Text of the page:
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What Does Easter Have to Do With Genesis?

Written by Thomas Purifoy
What Does Easter Have to Do With Genesis?

It’s safe to say the events recorded in Genesis are the foundation on which the entire gospel is built.

That’s exactly what we see when we look at Easter. Everything Jesus did during that week was done to restore the relationship Adam lost at the beginning of time. Here are three important ways Genesis is linked to Jesus’s death and resurrection:

1. God told Satan a Son of Eve would one day destroy him

“He shall bruise your head, and you shall bruise his heel.” – Genesis 3:15

It’s important to remember Easter is ultimately a spiritual battle between Christ and Satan. When God curses the serpent in the garden, He addresses Satan who was actually responsible for man’s temptation and fall.

We can only imagine what Adam and Eve were thinking: who would this Son be? And when would He come?

Thousands of years later, the battle is joined when the Holy Spirit sends Jesus into the wilderness to face Satan: Jesus must show He will not fall into sin like His human father. We see the same battle in His interactions with the demon-possessed, the comments of the disciples, and the anger of the Pharisees and Sadducees.

This spiritual struggle increases in intensity, eventually culminating in Satan entering Judas to set in motion the events that would lead to the crucifixion. This was the fulfillment of Satan bruising Jesus’s heel; Jesus’s resurrection was the fulfillment of His bruising Satan’s head.

It is a bruising that continues through the spiritual work of the church. As Paul tells the Christians in Rome: “The God of peace will soon crush Satan under your feet.”(Rom 16:20)

2. The resurrection of Christ undid the sentence of death placed on Adam and his children

“For as by a man came death, by a man has come also the resurrection of the dead.” – 1 Cor 15:21

The power Satan held over man was the judgment of death God proclaimed against Adam in Genesis. Everyone innately understands that death is our great enemy. Anyone who has watched a loved one die or seen the scourge of death on a culture knows that death is evil.

This is why the genealogy from Adam to Noah in Genesis 5 is filled with the drumbeat of death: “and he died…and he died…and he died…and he died…” Even though these men lived remarkably long lives, with the exception of Enoch, every one of them died.

This reveals a key aspect of the genealogy: it is intended to record a real history of death. There is nothing like it in the ancient world where father-son relationships are provided in specific chronological detail in order to remind us that man was never intended to die.

Nevertheless, it would be thousands of years before Christ came to solve this essential problem outlined in Genesis. Paul reveled in the connection, bringing it up in his letters over and over again: one cannot read Romans 5 or 1 Corinthians 15without seeing that the relationship between Adam and Jesus is the central relationship of human history.

Thankfully, it is a relationship that results in “eternal life through Jesus Christ our Lord.” (Rom 5:21)

3. God is re-creating us with the same power He used to create the World

“Now on the first day of the week Mary Magdalene came to the tomb early, while it was still dark…” – John 20:1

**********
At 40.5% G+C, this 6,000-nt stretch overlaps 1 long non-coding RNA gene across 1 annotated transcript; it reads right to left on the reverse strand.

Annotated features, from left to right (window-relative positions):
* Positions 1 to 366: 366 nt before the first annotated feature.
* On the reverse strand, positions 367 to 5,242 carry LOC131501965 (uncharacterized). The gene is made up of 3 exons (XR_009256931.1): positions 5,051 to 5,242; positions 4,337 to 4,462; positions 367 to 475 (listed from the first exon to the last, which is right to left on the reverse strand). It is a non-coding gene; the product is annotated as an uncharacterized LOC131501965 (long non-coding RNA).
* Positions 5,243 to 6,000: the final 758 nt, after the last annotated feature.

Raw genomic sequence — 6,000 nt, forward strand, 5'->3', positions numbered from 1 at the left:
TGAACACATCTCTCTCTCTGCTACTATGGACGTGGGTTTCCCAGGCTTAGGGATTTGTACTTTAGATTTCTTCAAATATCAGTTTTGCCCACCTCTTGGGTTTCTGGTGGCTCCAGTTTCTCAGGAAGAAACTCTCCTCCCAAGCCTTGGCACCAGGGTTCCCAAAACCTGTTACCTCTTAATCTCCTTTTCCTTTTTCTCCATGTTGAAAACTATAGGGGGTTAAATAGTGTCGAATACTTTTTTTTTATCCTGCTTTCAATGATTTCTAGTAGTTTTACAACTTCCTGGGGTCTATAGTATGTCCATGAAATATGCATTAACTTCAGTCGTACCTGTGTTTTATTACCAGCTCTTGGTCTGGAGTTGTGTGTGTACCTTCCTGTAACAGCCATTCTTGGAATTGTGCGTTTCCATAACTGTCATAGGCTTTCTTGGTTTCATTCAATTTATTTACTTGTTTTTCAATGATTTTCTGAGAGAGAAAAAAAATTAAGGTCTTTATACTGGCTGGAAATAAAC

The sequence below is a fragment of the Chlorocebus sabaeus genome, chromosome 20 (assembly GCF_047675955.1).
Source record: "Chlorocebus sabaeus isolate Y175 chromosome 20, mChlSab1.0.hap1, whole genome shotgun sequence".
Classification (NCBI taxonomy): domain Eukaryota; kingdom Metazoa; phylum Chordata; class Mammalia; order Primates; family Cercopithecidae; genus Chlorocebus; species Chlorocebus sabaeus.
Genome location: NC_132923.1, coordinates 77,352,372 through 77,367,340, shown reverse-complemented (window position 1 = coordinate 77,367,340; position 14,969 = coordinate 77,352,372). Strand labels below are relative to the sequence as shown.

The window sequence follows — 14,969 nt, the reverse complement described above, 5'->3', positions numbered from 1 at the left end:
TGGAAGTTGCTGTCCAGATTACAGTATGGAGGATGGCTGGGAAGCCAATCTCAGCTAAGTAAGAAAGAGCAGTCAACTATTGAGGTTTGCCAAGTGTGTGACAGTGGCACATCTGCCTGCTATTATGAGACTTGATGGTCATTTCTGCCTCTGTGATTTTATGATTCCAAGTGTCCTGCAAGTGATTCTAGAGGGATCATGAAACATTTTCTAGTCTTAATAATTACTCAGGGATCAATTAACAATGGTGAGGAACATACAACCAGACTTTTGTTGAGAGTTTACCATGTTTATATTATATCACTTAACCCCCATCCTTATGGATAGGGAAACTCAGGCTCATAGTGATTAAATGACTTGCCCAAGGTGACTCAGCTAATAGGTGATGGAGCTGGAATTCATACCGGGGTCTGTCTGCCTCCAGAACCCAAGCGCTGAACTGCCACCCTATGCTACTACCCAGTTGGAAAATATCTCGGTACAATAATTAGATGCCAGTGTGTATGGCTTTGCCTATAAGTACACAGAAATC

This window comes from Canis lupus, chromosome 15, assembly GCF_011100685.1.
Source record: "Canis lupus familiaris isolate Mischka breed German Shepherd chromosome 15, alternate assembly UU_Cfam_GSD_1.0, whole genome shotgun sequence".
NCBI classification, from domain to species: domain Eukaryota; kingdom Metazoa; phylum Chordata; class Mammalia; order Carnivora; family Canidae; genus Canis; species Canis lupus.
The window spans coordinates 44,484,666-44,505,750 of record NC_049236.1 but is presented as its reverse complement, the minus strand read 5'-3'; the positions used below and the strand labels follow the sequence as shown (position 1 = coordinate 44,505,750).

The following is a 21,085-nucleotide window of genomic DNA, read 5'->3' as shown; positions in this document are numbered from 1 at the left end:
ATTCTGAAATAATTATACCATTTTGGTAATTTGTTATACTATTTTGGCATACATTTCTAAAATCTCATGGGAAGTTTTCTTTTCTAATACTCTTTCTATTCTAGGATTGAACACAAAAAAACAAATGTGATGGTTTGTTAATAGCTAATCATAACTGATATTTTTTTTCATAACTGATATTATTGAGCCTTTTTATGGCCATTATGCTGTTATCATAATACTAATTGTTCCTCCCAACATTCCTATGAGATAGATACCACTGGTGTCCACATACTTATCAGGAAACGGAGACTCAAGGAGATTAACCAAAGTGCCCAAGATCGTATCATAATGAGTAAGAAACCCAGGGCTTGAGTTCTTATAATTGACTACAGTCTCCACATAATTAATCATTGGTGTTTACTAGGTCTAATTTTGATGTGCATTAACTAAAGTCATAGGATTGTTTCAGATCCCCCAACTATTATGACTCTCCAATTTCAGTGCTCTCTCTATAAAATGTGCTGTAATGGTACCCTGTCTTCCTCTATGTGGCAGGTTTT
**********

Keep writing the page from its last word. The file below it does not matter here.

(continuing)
It’s not a coincidence that Jesus rose on the first day of the week. The re-creation of the world begins on the same day God first created the world. This is yet another reason why a billions-of-years history of the universe is irreconcilable with the history recorded in the Bible. Everything connects to the specific days of creation explained in Genesis 1.

This includes the sixth day of creation. Just a few verses prior, John tells us that: “Now in the place where he was crucified there was a garden, and in the garden a new tomb in which no one had yet been laid.” (John 19:41)

We should not be surprised to see God give Christ His resurrection body in a place that mirrors where Adam first received his body. As Geerhardus Vos says in the greatest Easter sermon ever preached, “It is impossible for us to imagine a spot more radiant with light and joy than was this immediately after the resurrection.”

Gardens are truly images of abundant life. Just as Jesus was tempted in a wilderness, the picture of Satan’s realm, so too was He resurrected in a garden, the picture of His own bountiful kingdom.

But there is even more. The resurrection power God used to raise Christ from the dead is the same power He uses to transform each of us back into His unfallen image.

As Paul tells us, harkening to the first day of creation: “For God, who said, ‘Let light shine out of darkness,’ has shone in our hearts to give the light of the knowledge of the glory of God in the face of Jesus Christ. But we have this treasure in jars of clay, to show that the surpassing power belongs to God and not to us.” (2 Corinthians 4:6-7)

Since ‘knowledge’ in the Bible always resides in the heart, Easter is ultimately about breaking our relationship to Satan and restoring our relationship to God. It is about far more than we can understand, just as the benefits to us are far more than we can comprehend.

In closing, these brief observations get at the primary reason we created a documentary. Our redemption in Christ is so intricately connected with the first chapters of Genesis that it is impossible to interpret them in any way other than an accurate record of history.

The gospel rests on the foundation of Genesis. And it tells us Easter was clearly planned from the very beginning of our history. That’s something we should all celebrate.

By Thomas Purifoy, originally published on Is Genesis History?

If you want to learn more about ways the gospel is connected to Genesis, try out our six lesson Bible Study for families and churches.